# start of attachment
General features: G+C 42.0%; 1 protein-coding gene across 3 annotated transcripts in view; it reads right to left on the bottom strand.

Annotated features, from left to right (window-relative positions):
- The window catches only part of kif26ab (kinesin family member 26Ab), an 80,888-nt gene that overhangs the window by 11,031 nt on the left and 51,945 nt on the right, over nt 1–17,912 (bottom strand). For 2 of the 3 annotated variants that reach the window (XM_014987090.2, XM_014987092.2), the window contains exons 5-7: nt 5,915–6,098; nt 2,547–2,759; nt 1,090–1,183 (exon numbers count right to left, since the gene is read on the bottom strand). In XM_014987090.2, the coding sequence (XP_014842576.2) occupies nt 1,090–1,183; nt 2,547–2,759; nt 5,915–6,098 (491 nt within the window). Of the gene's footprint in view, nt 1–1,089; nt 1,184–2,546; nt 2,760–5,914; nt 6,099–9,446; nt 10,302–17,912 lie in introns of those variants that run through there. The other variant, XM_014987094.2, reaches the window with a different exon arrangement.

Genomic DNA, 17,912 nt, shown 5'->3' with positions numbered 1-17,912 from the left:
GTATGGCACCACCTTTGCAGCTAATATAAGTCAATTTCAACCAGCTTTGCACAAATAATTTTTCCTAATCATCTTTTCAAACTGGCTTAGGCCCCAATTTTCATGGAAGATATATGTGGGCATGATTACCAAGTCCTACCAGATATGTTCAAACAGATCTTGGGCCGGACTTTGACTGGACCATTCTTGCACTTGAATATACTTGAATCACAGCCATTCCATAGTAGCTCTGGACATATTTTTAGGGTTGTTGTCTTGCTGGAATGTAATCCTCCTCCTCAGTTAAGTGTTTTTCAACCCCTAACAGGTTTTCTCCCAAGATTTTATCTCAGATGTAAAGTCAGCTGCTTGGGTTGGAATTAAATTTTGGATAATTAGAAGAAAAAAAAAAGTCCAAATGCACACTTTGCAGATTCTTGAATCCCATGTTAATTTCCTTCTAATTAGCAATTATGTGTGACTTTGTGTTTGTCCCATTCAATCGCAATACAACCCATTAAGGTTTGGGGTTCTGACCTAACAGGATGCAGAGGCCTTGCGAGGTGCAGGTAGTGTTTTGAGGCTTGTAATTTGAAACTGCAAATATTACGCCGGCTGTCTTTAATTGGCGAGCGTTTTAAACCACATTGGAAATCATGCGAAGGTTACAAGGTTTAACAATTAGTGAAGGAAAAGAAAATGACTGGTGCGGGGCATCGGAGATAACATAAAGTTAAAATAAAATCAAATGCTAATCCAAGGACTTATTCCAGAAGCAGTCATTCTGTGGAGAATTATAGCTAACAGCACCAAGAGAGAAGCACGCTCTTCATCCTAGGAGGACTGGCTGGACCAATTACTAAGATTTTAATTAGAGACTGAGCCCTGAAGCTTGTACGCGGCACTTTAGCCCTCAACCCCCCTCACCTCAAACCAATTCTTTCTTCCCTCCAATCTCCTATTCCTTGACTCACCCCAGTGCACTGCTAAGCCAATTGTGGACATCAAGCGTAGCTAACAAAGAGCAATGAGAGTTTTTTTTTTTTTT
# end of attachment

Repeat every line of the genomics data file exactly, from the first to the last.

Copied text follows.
General features: G+C 42.0%; 1 protein-coding gene across 3 annotated transcripts in view; it reads right to left on the bottom strand.

Annotated features, from left to right (window-relative positions):
- The window catches only part of kif26ab (kinesin family member 26Ab), an 80,888-nt gene that overhangs the window by 11,031 nt on the left and 51,945 nt on the right, over nt 1–17,912 (bottom strand). For 2 of the 3 annotated variants that reach the window (XM_014987090.2, XM_014987092.2), the window contains exons 5-7: nt 5,915–6,098; nt 2,547–2,759; nt 1,090–1,183 (exon numbers count right to left, since the gene is read on the bottom strand). In XM_014987090.2, the coding sequence (XP_014842576.2) occupies nt 1,090–1,183; nt 2,547–2,759; nt 5,915–6,098 (491 nt within the window). Of the gene's footprint in view, nt 1–1,089; nt 1,184–2,546; nt 2,760–5,914; nt 6,099–9,446; nt 10,302–17,912 lie in introns of those variants that run through there. The other variant, XM_014987094.2, reaches the window with a different exon arrangement.

Genomic DNA, 17,912 nt, shown 5'->3' with positions numbered 1-17,912 from the left:
GTATGGCACCACCTTTGCAGCTAATATAAGTCAATTTCAACCAGCTTTGCACAAATAATTTTTCCTAATCATCTTTTCAAACTGGCTTAGGCCCCAATTTTCATGGAAGATATATGTGGGCATGATTACCAAGTCCTACCAGATATGTTCAAACAGATCTTGGGCCGGACTTTGACTGGACCATTCTTGCACTTGAATATACTTGAATCACAGCCATTCCATAGTAGCTCTGGACATATTTTTAGGGTTGTTGTCTTGCTGGAATGTAATCCTCCTCCTCAGTTAAGTGTTTTTCAACCCCTAACAGGTTTTCTCCCAAGATTTTATCTCAGATGTAAAGTCAGCTGCTTGGGTTGGAATTAAATTTTGGATAATTAGAAGAAAAAAAAAAGTCCAAATGCACACTTTGCAGATTCTTGAATCCCATGTTAATTTCCTTCTAATTAGCAATTATGTGTGACTTTGTGTTTGTCCCATTCAATCGCAATACAACCCATTAAGGTTTGGGGTTCTGACCTAACAGGATGCAGAGGCCTTGCGAGGTGCAGGTAGTGTTTTGAGGCTTGTAATTTGAAACTGCAAATATTACGCCGGCTGTCTTTAATTGGCGAGCGTTTTAAACCACATTGGAAATCATGCGAAGGTTACAAGGTTTAACAATTAGTGAAGGAAAAGAAAATGACTGGTGCGGGGCATCGGAGATAACATAAAGTTAAAATAAAATCAAATGCTAATCCAAGGACTTATTCCAGAAGCAGTCATTCTGTGGAGAATTATAGCTAACAGCACCAAGAGAGAAGCACGCTCTTCATCCTAGGAGGACTGGCTGGACCAATTACTAAGATTTTAATTAGAGACTGAGCCCTGAAGCTTGTACGCGGCACTTTAGCCCTCAACCCCCCTCACCTCAAACCAATTCTTTCTTCCCTCCAATCTCCTATTCCTTGACTCACCCCAGTGCACTGCTAAGCCAATTGTGGACATCAAGCGTAGCTAACAAAGAGCAATGAGAGTTTTTTTTTTTTTT